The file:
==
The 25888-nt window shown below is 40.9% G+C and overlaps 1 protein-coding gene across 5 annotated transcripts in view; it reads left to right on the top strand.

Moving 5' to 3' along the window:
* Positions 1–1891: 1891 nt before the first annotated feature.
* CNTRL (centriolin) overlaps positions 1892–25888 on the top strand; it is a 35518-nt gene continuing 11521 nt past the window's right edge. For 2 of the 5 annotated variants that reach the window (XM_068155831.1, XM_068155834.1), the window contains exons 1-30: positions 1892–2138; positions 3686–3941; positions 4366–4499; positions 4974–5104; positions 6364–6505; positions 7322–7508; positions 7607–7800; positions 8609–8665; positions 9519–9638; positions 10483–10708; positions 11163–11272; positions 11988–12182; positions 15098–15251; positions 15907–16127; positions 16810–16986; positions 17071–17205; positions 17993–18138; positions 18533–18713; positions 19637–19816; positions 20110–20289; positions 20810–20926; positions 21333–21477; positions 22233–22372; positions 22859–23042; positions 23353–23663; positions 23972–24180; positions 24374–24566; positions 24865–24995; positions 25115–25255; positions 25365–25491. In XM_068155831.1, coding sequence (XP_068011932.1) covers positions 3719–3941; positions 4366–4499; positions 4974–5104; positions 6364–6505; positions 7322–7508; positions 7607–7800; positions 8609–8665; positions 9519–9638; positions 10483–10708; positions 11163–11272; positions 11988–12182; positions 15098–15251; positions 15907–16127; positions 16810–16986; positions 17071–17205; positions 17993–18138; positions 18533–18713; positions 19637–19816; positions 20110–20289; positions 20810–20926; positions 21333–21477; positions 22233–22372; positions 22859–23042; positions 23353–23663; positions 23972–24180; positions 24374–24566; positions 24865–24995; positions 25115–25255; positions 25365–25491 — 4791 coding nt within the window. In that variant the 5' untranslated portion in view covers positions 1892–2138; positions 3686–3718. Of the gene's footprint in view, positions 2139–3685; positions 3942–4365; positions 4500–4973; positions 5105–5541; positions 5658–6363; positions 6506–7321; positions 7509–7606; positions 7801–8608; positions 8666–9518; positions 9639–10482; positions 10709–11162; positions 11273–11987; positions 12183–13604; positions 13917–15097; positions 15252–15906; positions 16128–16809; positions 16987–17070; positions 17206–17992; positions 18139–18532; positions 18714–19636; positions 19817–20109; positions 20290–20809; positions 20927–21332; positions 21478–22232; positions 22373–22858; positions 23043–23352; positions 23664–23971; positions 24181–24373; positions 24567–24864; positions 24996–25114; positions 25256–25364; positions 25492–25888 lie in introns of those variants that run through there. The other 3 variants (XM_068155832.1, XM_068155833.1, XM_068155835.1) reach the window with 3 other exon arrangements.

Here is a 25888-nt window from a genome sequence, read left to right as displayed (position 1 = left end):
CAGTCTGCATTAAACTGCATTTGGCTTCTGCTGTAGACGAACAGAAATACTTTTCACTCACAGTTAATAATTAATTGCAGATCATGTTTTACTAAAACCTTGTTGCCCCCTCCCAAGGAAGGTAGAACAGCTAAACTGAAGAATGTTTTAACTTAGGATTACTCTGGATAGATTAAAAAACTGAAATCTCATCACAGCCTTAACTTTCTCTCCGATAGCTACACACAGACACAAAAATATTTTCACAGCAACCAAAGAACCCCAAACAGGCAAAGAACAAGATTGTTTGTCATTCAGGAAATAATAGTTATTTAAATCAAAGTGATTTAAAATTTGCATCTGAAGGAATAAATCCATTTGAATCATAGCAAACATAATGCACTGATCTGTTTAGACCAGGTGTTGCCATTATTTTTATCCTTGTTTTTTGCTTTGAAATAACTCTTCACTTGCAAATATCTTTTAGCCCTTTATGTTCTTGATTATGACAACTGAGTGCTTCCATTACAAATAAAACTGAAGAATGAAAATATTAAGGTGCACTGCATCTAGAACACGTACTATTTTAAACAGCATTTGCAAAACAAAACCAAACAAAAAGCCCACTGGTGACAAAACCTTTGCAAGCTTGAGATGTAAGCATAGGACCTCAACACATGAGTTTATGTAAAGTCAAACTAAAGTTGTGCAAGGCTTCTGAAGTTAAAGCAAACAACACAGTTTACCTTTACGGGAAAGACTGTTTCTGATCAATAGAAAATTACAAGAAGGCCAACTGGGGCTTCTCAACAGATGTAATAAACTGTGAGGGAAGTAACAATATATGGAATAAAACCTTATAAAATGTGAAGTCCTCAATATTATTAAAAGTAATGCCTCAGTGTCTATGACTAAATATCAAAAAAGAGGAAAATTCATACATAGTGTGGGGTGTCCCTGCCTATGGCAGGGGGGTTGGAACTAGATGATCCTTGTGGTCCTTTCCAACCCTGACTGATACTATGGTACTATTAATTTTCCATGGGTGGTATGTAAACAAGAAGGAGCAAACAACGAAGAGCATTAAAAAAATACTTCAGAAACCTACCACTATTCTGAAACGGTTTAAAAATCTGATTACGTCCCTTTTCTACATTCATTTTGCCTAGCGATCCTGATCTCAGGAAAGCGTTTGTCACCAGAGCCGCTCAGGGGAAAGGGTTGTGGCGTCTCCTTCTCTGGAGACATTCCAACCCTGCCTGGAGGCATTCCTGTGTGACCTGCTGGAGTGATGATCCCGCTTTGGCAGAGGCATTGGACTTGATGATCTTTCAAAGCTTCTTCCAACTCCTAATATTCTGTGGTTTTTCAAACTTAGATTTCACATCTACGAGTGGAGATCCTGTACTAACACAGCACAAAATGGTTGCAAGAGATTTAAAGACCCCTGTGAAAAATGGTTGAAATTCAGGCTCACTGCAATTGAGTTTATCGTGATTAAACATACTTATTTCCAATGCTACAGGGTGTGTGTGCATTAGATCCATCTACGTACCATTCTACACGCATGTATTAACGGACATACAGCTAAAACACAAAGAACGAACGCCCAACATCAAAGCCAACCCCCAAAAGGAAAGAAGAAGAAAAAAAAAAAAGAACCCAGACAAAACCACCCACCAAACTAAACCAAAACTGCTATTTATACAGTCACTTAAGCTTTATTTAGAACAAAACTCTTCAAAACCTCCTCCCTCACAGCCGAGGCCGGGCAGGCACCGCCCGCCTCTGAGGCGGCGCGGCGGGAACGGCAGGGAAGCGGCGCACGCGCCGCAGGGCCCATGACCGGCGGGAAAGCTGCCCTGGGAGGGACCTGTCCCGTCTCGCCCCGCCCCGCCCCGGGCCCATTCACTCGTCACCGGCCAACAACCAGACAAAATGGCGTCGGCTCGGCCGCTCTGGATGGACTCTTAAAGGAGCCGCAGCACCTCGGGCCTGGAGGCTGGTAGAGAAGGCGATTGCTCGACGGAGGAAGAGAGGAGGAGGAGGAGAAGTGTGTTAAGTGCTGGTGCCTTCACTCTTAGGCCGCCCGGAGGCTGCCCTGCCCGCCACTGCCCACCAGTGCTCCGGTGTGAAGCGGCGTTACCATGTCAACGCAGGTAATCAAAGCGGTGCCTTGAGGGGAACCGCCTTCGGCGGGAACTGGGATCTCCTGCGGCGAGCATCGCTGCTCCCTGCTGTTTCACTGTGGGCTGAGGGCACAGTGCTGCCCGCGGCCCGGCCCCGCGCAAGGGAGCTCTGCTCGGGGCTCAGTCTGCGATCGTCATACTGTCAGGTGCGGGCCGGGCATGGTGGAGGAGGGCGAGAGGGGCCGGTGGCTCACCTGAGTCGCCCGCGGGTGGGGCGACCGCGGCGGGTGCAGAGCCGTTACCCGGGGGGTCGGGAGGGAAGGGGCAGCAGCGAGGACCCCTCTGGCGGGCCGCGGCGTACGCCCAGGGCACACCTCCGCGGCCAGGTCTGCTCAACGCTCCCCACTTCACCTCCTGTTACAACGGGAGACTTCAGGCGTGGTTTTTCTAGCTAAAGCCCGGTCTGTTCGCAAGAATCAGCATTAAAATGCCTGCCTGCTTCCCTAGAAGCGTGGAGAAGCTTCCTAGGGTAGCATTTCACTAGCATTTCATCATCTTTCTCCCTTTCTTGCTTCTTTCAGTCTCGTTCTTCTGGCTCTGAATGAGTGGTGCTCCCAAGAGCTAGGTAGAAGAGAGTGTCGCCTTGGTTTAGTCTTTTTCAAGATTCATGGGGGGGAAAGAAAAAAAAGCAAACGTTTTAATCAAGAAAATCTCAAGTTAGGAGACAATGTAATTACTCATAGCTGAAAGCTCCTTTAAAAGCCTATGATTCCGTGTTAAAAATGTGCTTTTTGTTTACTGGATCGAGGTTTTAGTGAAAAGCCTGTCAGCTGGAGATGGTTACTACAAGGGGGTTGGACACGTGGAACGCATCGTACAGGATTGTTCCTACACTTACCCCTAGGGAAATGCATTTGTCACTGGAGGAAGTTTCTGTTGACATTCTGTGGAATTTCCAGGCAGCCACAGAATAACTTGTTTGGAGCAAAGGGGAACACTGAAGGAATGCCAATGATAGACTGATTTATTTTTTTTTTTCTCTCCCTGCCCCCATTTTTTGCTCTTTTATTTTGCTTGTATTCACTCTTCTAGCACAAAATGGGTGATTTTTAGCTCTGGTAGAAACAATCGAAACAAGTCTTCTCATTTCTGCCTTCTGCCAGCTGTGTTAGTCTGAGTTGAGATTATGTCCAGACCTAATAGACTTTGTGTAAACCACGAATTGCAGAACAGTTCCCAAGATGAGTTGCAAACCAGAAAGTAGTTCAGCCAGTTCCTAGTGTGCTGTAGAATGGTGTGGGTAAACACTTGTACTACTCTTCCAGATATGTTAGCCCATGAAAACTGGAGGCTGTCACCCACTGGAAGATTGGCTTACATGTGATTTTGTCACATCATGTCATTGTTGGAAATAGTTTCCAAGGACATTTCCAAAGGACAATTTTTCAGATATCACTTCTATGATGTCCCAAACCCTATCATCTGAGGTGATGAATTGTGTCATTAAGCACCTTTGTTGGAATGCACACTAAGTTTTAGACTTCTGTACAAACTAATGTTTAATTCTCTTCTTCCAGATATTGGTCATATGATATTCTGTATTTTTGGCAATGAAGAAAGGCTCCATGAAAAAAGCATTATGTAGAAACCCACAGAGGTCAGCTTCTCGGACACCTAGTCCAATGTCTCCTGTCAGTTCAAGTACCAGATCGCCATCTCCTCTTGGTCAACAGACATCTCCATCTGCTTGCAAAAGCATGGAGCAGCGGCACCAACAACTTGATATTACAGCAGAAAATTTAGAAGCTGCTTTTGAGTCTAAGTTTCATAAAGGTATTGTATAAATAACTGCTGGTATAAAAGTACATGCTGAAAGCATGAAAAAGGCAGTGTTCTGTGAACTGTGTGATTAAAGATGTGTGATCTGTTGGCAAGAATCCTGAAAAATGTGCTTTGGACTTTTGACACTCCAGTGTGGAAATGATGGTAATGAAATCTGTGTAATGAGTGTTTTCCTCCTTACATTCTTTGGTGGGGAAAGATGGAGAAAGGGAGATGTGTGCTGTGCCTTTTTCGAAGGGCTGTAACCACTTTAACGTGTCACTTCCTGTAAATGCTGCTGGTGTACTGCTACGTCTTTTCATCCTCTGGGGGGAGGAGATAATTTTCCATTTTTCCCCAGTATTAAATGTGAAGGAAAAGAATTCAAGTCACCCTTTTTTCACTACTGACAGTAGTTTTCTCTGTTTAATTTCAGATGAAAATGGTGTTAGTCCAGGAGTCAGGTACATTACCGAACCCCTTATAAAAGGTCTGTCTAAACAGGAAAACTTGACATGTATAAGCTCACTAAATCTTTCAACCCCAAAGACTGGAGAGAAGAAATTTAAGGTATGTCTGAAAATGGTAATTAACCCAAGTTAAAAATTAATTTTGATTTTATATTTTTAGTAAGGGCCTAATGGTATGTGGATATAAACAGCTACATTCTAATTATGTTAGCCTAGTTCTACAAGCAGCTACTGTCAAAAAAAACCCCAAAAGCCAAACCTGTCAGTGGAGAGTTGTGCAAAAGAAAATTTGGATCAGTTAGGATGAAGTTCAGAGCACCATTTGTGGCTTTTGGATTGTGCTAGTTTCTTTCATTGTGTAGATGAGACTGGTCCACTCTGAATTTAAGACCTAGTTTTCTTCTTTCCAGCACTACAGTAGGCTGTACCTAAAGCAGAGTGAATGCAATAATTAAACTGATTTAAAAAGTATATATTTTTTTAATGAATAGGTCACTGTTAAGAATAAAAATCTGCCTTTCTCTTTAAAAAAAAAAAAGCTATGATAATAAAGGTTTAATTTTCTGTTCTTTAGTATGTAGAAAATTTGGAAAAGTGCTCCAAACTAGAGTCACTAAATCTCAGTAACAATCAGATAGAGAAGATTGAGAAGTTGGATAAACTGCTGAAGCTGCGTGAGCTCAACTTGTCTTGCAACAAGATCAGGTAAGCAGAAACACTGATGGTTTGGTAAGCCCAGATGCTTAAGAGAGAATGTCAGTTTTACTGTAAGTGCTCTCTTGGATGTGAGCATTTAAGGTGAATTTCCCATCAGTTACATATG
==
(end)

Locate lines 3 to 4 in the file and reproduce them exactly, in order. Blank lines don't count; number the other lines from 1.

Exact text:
* Positions 1–1891: 1891 nt before the first annotated feature.
* CNTRL (centriolin) overlaps positions 1892–25888 on the top strand; it is a 35518-nt gene continuing 11521 nt past the window's right edge. For 2 of the 5 annotated variants that reach the window (XM_068155831.1, XM_068155834.1), the window contains exons 1-30: positions 1892–2138; positions 3686–3941; positions 4366–4499; positions 4974–5104; positions 6364–6505; positions 7322–7508; positions 7607–7800; positions 8609–8665; positions 9519–9638; positions 10483–10708; positions 11163–11272; positions 11988–12182; positions 15098–15251; positions 15907–16127; positions 16810–16986; positions 17071–17205; positions 17993–18138; positions 18533–18713; positions 19637–19816; positions 20110–20289; positions 20810–20926; positions 21333–21477; positions 22233–22372; positions 22859–23042; positions 23353–23663; positions 23972–24180; positions 24374–24566; positions 24865–24995; positions 25115–25255; positions 25365–25491. In XM_068155831.1, coding sequence (XP_068011932.1) covers positions 3719–3941; positions 4366–4499; positions 4974–5104; positions 6364–6505; positions 7322–7508; positions 7607–7800; positions 8609–8665; positions 9519–9638; positions 10483–10708; positions 11163–11272; positions 11988–12182; positions 15098–15251; positions 15907–16127; positions 16810–16986; positions 17071–17205; positions 17993–18138; positions 18533–18713; positions 19637–19816; positions 20110–20289; positions 20810–20926; positions 21333–21477; positions 22233–22372; positions 22859–23042; positions 23353–23663; positions 23972–24180; positions 24374–24566; positions 24865–24995; positions 25115–25255; positions 25365–25491 — 4791 coding nt within the window. In that variant the 5' untranslated portion in view covers positions 1892–2138; positions 3686–3718. Of the gene's footprint in view, positions 2139–3685; positions 3942–4365; positions 4500–4973; positions 5105–5541; positions 5658–6363; positions 6506–7321; positions 7509–7606; positions 7801–8608; positions 8666–9518; positions 9639–10482; positions 10709–11162; positions 11273–11987; positions 12183–13604; positions 13917–15097; positions 15252–15906; positions 16128–16809; positions 16987–17070; positions 17206–17992; positions 18139–18532; positions 18714–19636; positions 19817–20109; positions 20290–20809; positions 20927–21332; positions 21478–22232; positions 22373–22858; positions 23043–23352; positions 23664–23971; positions 24181–24373; positions 24567–24864; positions 24996–25114; positions 25256–25364; positions 25492–25888 lie in introns of those variants that run through there. The other 3 variants (XM_068155832.1, XM_068155833.1, XM_068155835.1) reach the window with 3 other exon arrangements.